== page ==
MIDDLETOWN — When the championship moment finally arrived for Ellenville’s Justin Farrenkopf, all he could do was cup both hands over his mouth, and then he pumped his arms in restrained joy.
You don’t celebrate in front of people who just failed because there is a lot of respect in pole-vaulting circles, but the emotions were hard to keep inside.
“I wanted to burst and scream,” Farrenkopf said, “but you take it with pride, you don’t celebrate and you don’t be obnoxious about it.”
If anything, it was a great relief at the end of a four-year hunt for a state medal. There have been bad seasons, like last year, and injuries that derailed Farrenkopf’s earlier bids but this season has gone just about perfect. As long as he performed to the best of his abilities, Farrenkopf believed he would win the Division II (small-school) title on Saturday but he never imagined he would win the overall Federation championship.
This season Farrenkopf has been Section 9’s most consistent vaulter and he made yet another 15-foot effort seem easy, going over on his first tries at 14 feet, 14 feet and six inches and then 15.
“This was probably one of my most competitive days,” Farrenkopf said. “I was clean all the way through.”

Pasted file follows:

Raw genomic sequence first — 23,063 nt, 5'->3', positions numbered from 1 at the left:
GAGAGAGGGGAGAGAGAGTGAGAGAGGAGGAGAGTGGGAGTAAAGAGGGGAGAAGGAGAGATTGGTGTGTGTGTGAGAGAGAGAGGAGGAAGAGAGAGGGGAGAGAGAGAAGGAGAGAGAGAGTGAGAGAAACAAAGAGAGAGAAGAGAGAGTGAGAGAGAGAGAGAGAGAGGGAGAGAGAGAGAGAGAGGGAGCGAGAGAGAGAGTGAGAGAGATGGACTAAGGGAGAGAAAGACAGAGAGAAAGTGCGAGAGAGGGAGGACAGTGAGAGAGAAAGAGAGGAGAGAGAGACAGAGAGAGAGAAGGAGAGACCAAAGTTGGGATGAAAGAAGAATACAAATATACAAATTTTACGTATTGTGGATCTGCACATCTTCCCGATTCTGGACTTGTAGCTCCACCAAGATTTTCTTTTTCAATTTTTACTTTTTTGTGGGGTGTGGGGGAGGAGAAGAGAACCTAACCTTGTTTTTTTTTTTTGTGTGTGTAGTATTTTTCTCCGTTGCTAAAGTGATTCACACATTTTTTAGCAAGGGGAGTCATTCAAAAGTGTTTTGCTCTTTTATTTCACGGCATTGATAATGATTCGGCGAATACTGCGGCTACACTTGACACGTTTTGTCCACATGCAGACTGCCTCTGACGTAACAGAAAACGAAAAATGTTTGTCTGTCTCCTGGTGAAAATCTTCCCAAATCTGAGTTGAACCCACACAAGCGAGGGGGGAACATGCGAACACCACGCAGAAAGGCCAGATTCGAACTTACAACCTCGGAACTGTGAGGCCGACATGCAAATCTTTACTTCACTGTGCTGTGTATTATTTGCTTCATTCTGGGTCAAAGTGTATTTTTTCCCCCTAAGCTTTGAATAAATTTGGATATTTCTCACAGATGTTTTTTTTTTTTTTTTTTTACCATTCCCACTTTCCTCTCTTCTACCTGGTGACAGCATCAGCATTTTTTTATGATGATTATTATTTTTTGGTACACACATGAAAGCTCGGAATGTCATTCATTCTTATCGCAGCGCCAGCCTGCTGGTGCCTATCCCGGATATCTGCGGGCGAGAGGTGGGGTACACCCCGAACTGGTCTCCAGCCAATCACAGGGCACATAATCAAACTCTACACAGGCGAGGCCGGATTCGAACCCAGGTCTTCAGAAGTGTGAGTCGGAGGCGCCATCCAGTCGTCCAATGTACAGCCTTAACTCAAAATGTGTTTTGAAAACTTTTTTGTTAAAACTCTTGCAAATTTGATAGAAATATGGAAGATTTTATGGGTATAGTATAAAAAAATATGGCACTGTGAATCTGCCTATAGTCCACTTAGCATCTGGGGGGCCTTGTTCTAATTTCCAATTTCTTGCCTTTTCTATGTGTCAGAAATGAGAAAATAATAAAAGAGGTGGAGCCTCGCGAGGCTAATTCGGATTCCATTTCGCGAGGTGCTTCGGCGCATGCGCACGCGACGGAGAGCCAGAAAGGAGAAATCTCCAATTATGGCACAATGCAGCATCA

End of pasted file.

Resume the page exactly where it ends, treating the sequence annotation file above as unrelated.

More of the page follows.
“I saw Justin go out and show everybody what I knew he could do,” said Ellenville coach Phil Althouse. “I knew he was going to do this. I had no doubt in my mind.”
The task was made easier when his good friend and chief rival Todd Uckermark of Warwick failed on his only three attempts at 14 feet — with the top overall seed out of the competition early, Farrenkopf felt a bit more at ease.
Shaker’s James Steck and Riverhead’s Dan Normoyle also jumped at 15 feet but never cleared. When Steck took the bar down for the last time, Farrenkopf was on the opposite end of the runway, crouched over in muted joy.
With the gold medal in hand, Farrenkopf had the bar raised to 15-10 in an attempt to tie the Section 9 record but he missed on three tries. “It was actually very close,” Farrenkopf said of his first attempt. That’s when the realization hit that he had won the Federation title. “It hit me and my nerves got over me,” he said.
An injury late in the 2012 season derailed Farrenkopf’s state medal bid. Four weeks ago, he tweaked his back vaulting on a cold day, and the pain got so bad that he saw a chiropractor and had some acupuncture. The pain alleviated recently and Farrenkopf was able to get back to his championship form. He will compete at nationals next weekend and in a summer competition before heading off to Manhattan College.
For the longest time, a banner hung at Ellenville touting the school’s only state championship by pole vaulter Frank Sluka and his winning jump of 14-6 back in 1982 (sprinter Tyler O’Bryant added to that last year).
“It’s been a long time coming,” Althouse said. “It couldn’t go to a more worthy individual.”